LUCRETIA GRINDLE – So Little to Die For. Inspector Ross #2. Pocket, paperback original, 1994.

   Lucretia Grindle has spent much of her time in England, but now lives in Massachusetts. I thought her first pbo, The Killing of Ellis Martin, was a good traditional British mystery. I don’t remember it getting much attention, though.

   Inspector Ross of the Kent CID is having a bit of a holiday in Scotland, but we know how that goes, don’t we? He meets a British group in a restaurant and chats with them, and the next day four of the six are dead, brutally murdered by shotgun blasts on their small cottage.

   A local shepherd is quickly arrested, but for various reasons Ross does not believe him guilty. He speaks to the investigating officer but does not convince him, and might have let the matter lie despite his doubts — until he’s handed evidence that some of the parties involved have lied to the police. Now he’s got the bit in his teeth, and over the fences we go in pursuit of an unknown fox.

   I still think Grindle is worth reading. Her prose is smooth, and she does a nice job of characterizing the widower Ross and his Welsh Sergeant, Owen Davies. Her focus is a bit more on her detective than is the case with the more traditional authors like Burley and Clark, but that’s clearly the tradition in which she works.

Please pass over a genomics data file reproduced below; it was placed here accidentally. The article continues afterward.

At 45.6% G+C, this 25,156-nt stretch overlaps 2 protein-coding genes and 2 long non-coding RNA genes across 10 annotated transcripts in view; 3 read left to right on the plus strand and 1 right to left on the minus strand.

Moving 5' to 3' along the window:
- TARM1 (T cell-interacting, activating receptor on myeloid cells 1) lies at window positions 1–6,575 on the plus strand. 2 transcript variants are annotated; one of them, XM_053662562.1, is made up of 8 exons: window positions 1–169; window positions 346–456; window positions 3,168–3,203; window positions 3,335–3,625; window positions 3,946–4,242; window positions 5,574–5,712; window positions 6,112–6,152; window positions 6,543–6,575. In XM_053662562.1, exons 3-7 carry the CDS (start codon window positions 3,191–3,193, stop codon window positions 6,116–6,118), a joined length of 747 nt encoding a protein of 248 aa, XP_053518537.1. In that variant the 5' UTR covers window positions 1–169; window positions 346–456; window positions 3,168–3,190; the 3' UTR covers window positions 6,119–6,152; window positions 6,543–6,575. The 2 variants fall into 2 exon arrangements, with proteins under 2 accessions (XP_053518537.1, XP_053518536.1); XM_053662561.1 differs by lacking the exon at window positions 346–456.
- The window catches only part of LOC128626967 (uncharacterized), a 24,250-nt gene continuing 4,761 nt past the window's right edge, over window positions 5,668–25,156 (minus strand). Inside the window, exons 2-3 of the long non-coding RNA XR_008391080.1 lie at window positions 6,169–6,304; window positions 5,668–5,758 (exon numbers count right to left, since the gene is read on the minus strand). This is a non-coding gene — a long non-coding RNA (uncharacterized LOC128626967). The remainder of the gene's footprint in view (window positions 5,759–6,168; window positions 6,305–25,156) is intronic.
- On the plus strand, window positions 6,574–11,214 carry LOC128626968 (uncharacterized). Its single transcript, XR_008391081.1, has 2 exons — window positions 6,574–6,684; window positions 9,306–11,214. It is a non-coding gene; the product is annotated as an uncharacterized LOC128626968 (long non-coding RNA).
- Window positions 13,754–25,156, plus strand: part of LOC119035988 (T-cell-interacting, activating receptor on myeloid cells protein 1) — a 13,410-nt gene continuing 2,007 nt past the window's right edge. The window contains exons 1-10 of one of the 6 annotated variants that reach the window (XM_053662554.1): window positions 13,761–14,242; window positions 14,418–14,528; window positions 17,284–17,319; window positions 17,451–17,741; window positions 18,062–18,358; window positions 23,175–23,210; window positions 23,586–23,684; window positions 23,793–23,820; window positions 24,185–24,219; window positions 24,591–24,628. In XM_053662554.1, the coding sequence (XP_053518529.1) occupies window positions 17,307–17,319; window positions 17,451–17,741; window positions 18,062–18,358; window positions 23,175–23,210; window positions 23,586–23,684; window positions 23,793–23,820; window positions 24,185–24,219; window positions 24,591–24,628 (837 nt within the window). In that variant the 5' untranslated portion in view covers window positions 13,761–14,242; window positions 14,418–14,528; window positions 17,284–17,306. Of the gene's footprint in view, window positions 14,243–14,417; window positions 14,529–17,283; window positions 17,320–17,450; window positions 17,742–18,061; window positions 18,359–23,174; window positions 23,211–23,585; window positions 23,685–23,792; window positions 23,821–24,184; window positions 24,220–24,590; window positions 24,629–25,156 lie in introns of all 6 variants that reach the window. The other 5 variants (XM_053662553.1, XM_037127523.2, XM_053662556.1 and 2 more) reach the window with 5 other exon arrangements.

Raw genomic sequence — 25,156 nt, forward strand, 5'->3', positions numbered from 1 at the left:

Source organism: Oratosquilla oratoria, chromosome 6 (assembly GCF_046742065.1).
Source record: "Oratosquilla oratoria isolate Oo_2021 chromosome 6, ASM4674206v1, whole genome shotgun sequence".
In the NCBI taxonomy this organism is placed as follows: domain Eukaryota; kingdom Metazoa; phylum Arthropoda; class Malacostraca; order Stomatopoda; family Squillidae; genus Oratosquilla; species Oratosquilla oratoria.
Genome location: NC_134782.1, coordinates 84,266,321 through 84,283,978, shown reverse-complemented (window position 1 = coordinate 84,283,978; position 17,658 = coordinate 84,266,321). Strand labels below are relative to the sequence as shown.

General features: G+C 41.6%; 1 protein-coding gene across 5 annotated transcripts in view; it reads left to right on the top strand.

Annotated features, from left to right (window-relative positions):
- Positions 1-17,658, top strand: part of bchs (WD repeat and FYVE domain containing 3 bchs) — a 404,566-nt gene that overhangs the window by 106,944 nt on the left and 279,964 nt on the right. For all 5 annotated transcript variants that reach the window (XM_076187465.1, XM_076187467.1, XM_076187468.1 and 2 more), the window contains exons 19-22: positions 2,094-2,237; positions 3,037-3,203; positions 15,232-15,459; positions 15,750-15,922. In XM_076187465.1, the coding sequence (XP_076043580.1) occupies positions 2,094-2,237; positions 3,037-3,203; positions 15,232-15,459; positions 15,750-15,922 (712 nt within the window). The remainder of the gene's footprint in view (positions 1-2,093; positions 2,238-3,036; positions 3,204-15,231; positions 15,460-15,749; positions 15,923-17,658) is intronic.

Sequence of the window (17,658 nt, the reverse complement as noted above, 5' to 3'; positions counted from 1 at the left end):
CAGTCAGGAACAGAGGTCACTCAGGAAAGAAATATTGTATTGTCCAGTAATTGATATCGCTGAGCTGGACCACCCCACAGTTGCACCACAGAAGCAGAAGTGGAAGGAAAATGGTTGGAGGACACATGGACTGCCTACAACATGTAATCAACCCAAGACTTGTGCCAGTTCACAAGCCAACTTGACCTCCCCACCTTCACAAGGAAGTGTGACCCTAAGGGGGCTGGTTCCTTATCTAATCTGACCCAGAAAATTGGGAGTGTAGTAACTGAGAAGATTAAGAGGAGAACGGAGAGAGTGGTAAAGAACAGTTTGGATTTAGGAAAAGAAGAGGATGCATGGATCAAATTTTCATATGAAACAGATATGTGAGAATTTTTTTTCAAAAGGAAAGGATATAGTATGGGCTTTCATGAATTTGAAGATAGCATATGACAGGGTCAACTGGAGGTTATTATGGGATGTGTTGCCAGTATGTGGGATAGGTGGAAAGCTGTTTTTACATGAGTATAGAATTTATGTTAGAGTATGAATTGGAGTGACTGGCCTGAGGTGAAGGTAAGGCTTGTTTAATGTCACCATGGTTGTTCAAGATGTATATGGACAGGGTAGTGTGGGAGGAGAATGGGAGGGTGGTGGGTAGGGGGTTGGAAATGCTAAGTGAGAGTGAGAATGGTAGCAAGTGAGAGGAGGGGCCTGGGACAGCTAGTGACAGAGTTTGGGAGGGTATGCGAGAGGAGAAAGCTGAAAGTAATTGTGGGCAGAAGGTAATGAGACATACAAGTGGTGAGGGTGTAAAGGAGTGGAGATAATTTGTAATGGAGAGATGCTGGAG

While this isn’t really a village mystery, it has that feel, and her first was. There isn’t a great deal of depth either intended or achieved in her books, but she does furnish a pleasant read.

— Reprinted from Ah Sweet Mysteries #17, January 1995.

Bibliographic Update:   While there were only the two books in Lucretia Grindle’s Inspector Ross series, she continued on as a writer, adding four more mystery novels to her resume, beginning in 2003. For more information about her, you might start by checking out her Wikipedia page here.